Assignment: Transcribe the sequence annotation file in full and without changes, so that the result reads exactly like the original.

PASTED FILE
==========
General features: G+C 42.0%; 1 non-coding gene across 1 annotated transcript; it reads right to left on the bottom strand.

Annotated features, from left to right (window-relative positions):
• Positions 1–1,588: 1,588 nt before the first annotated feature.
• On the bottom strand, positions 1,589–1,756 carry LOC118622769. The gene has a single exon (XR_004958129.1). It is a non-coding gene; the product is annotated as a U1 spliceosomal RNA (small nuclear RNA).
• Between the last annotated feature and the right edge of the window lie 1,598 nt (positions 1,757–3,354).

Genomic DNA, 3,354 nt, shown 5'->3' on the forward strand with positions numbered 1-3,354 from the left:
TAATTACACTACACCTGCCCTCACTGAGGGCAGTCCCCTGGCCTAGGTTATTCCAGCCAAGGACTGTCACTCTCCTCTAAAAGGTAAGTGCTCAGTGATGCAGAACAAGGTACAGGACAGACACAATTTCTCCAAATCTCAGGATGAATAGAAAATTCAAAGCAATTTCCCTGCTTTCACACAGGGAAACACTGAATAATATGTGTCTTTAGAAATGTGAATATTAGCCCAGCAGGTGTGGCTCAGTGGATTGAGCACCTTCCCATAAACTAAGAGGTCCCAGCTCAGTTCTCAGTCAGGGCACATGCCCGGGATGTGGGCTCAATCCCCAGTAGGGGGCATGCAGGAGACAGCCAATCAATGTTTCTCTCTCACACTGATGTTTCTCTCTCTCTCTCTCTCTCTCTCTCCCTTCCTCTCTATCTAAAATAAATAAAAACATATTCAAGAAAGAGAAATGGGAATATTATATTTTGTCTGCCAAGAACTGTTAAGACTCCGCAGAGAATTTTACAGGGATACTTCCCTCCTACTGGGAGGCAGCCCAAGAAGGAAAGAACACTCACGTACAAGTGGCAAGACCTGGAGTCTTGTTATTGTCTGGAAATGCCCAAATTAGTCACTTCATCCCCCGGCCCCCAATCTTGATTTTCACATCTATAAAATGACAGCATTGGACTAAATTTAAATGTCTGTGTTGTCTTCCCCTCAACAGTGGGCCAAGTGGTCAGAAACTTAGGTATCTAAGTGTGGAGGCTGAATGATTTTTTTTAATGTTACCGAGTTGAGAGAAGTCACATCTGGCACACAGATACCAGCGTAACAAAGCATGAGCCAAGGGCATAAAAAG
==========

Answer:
General features: G+C 42.0%; 1 non-coding gene across 1 annotated transcript; it reads right to left on the bottom strand.

Annotated features, from left to right (window-relative positions):
• Positions 1–1,588: 1,588 nt before the first annotated feature.
• On the bottom strand, positions 1,589–1,756 carry LOC118622769. The gene has a single exon (XR_004958129.1). It is a non-coding gene; the product is annotated as a U1 spliceosomal RNA (small nuclear RNA).
• Between the last annotated feature and the right edge of the window lie 1,598 nt (positions 1,757–3,354).

Genomic DNA, 3,354 nt, shown 5'->3' on the forward strand with positions numbered 1-3,354 from the left:
TAATTACACTACACCTGCCCTCACTGAGGGCAGTCCCCTGGCCTAGGTTATTCCAGCCAAGGACTGTCACTCTCCTCTAAAAGGTAAGTGCTCAGTGATGCAGAACAAGGTACAGGACAGACACAATTTCTCCAAATCTCAGGATGAATAGAAAATTCAAAGCAATTTCCCTGCTTTCACACAGGGAAACACTGAATAATATGTGTCTTTAGAAATGTGAATATTAGCCCAGCAGGTGTGGCTCAGTGGATTGAGCACCTTCCCATAAACTAAGAGGTCCCAGCTCAGTTCTCAGTCAGGGCACATGCCCGGGATGTGGGCTCAATCCCCAGTAGGGGGCATGCAGGAGACAGCCAATCAATGTTTCTCTCTCACACTGATGTTTCTCTCTCTCTCTCTCTCTCTCTCTCCCTTCCTCTCTATCTAAAATAAATAAAAACATATTCAAGAAAGAGAAATGGGAATATTATATTTTGTCTGCCAAGAACTGTTAAGACTCCGCAGAGAATTTTACAGGGATACTTCCCTCCTACTGGGAGGCAGCCCAAGAAGGAAAGAACACTCACGTACAAGTGGCAAGACCTGGAGTCTTGTTATTGTCTGGAAATGCCCAAATTAGTCACTTCATCCCCCGGCCCCCAATCTTGATTTTCACATCTATAAAATGACAGCATTGGACTAAATTTAAATGTCTGTGTTGTCTTCCCCTCAACAGTGGGCCAAGTGGTCAGAAACTTAGGTATCTAAGTGTGGAGGCTGAATGATTTTTTTTAATGTTACCGAGTTGAGAGAAGTCACATCTGGCACACAGATACCAGCGTAACAAAGCATGAGCCAAGGGCATAAAAAG